Eosinophilic Esophagitis

Video Endoscopic Sequence 1 of 6.

Eosinophilic Esophagitis

Endoscopy may reveal a ringed appearance or linear furrows. Standard biopsy findings reveal severe eosinophilic infiltration; more than 15-20 eosinophils per high-magnification microscopic field are necessary for diagnosis

In contrast to GERD, eosinophilic esophagitis involves the mucosa, submucosa, and, possibly, the muscularis.

Multiple food antigens (eg, eggs, nuts, beef, wheat, fish, shellfish, corn, soy) can induce eosinophilic esophagitis; cow's milk protein is the most common precipitant.

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Eosinophilic esophagitis

Video Endoscopic Sequence 2 of 6.

Eosinophilic esophagitis is a new disease commonly confused with gastroesophageal reflux disease. Because of different treatments, recognition of eosinophilic esophagitis is important.

Eosinophilic esophagitis is an allergy-based disorder. It presents commonly in adults as long standing dysphagia, sometimes with food impaction. Radiography is useful but will miss subtle signs of eosinophilic esophagitis. Treatment options are limited to steroid formulations or avoidance of food allergens though compliance, particularly with elemental formulas, remains problematic.


Eosinophilic Esophagitis

Video Endoscopic Sequence 3 of 6.

The patient presents two submucosal mass the one of the antrum that is compatible with Heterotopic Pancreas.




Heterotopic Pancreas.

Video Endoscopic Sequence 4 of 6.

Heterotopic Pancreas.

More images and video clips of the submucosal mass

 


Eosinophilic Esophagitis

Video Endoscopic Sequence 5 of 6.

Eosinophilic Esophagitis

Endoscopic findings are quite typical and include multiple mucosal rings, strictures, linear furrowing, narrowed esophagus, and multiple white papules, although a small percent of patients will have a normal-appearing esophagus.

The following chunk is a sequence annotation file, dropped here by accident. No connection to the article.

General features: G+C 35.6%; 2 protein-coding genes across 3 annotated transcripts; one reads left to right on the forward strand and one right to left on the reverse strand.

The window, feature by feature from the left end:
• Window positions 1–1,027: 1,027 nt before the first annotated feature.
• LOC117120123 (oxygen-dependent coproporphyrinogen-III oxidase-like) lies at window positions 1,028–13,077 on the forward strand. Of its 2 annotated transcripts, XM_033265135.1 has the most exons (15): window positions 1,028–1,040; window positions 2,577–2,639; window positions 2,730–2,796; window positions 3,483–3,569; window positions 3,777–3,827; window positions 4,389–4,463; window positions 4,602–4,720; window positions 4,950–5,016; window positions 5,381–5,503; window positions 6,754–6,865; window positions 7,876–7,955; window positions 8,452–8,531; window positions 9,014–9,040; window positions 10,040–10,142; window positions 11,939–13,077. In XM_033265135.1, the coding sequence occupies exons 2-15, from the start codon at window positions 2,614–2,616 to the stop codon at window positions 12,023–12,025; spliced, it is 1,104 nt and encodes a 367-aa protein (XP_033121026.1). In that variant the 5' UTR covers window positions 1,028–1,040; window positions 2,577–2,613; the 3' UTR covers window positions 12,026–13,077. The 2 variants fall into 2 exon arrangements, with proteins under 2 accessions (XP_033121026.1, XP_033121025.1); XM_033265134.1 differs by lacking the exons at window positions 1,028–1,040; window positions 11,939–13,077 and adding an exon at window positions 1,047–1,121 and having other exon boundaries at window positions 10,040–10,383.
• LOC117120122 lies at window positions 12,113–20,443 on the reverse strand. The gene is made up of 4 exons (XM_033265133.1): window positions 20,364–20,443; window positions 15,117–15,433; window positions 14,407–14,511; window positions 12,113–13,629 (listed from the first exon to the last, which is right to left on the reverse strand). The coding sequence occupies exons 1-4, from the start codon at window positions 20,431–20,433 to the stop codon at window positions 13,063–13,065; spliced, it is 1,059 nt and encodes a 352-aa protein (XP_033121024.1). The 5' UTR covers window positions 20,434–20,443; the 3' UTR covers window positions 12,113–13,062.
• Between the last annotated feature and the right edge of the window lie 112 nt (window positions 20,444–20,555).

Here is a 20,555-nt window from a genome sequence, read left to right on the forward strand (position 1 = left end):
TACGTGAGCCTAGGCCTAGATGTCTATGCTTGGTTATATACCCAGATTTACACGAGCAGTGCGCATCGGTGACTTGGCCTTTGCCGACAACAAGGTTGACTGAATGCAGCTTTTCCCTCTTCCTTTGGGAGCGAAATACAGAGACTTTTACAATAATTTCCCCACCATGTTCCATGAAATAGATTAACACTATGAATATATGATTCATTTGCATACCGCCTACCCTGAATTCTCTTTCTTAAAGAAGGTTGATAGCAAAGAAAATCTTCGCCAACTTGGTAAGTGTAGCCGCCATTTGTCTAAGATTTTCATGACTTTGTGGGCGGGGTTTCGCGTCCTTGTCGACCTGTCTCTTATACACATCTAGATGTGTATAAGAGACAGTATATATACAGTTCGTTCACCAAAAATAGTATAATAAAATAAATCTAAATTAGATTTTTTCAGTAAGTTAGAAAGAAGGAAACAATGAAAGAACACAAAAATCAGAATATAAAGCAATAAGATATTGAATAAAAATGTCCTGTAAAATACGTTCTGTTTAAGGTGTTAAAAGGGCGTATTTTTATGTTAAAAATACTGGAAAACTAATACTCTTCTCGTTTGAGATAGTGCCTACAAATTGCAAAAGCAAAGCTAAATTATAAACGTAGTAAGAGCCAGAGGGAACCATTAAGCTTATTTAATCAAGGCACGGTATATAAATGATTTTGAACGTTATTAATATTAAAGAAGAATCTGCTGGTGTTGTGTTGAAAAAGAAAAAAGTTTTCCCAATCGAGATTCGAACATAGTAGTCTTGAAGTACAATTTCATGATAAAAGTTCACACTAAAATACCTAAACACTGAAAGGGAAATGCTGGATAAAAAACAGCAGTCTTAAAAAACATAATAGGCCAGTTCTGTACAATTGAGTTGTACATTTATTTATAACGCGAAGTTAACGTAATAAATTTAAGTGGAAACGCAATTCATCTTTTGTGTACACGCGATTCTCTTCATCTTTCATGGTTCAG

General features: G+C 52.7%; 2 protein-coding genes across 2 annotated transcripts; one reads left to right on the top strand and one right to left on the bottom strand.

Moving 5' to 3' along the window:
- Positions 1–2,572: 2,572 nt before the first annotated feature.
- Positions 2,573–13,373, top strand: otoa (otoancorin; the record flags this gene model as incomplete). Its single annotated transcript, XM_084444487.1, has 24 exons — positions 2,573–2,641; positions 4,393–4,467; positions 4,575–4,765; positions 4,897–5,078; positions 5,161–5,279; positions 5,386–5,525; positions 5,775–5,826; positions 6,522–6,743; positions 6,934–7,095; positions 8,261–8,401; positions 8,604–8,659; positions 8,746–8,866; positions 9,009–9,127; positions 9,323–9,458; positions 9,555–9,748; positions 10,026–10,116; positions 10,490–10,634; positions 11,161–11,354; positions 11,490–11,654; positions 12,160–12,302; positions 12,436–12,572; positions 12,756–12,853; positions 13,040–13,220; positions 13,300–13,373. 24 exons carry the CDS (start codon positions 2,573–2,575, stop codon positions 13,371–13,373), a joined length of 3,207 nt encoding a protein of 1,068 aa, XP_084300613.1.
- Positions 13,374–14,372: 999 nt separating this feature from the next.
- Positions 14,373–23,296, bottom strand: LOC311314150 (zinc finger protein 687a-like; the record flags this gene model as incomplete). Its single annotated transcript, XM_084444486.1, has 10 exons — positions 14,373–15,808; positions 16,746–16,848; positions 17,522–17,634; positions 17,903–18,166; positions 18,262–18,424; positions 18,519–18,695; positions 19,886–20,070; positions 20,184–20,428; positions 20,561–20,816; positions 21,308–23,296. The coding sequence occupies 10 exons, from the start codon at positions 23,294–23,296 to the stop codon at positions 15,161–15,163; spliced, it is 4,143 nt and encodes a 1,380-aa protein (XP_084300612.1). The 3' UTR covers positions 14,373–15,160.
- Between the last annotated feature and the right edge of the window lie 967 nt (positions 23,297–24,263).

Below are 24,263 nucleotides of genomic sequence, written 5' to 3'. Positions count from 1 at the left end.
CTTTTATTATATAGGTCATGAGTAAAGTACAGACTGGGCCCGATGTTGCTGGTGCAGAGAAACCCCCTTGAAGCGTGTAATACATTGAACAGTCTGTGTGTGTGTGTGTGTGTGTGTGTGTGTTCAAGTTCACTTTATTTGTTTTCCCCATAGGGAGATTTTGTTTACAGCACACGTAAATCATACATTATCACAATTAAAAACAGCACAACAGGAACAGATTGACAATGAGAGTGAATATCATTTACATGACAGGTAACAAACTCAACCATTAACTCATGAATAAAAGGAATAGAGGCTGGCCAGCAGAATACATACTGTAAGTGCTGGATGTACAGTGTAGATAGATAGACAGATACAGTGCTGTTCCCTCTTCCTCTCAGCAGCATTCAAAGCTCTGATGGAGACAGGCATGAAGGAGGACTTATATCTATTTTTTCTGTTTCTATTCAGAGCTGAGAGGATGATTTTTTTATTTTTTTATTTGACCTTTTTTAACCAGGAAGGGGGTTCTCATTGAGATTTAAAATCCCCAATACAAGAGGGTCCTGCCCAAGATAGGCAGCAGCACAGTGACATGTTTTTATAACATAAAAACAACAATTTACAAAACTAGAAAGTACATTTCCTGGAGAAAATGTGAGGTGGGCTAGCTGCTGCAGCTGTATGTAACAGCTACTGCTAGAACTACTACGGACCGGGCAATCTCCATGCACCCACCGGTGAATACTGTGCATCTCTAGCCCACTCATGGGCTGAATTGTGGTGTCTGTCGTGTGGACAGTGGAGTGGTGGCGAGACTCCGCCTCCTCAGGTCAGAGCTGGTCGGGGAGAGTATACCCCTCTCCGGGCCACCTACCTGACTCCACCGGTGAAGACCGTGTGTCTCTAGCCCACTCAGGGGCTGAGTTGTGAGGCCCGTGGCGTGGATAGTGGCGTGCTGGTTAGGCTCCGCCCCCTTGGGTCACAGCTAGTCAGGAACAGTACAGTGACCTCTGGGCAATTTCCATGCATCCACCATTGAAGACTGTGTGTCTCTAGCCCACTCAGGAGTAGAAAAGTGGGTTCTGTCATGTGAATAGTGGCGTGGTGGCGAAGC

Recognition of this disease for the gastroenterologist has become paramount because of its differentiation from gastroesophageal reflux not only from an etiologic but especially from a treatment point of view.

Most studies on treatment and follow-up of eosinophilic esophagitis have been of the order of months to a few years in small populations of patients. food avoidance therapies but long-term trials are desperately needed to elucidate the time course needed for these treatment.

Eosinophilic esophagitis is an evolving disease. Recent
data continue to support a key role for allergy in its
pathogenesis, though gastroesophageal reflux disease as a
potential co-factor, particularly in adults, needs further
attention.




eosinophilic esophagitis

Video Endoscopic Sequence 6 of 6.

One of the fascinating issues in eosinophilic esophagitis is understanding the causes of eosinophilic infiltration of the esophagus, an organ normally devoid of eosinophils as compared with blood and the remainder of the gastrointestinal tract.

Eosinophilic esophagitis can be suspected clinically, but diagnosis requires pathologic confirmation by finding large numbers of intraepithelial eosinophils throughout the esophagus.

The etiology of eosinophilic esophagitis is unknown but atopy and eosinophilia are common, suggesting that eosinophilic infiltration of the esophagus may be a response to environmental allergens, leading to esophageal inflammation by the release of a variety of interleukins and cytotoxic proteins.

Eosinophils (5-10 per high power field) in the distal
esophagus is characteristic of reflux esophagitis, but large
numbers of eosinophils (>20 per high power field)
infiltrating the esophagus is distinctly unusual.




 

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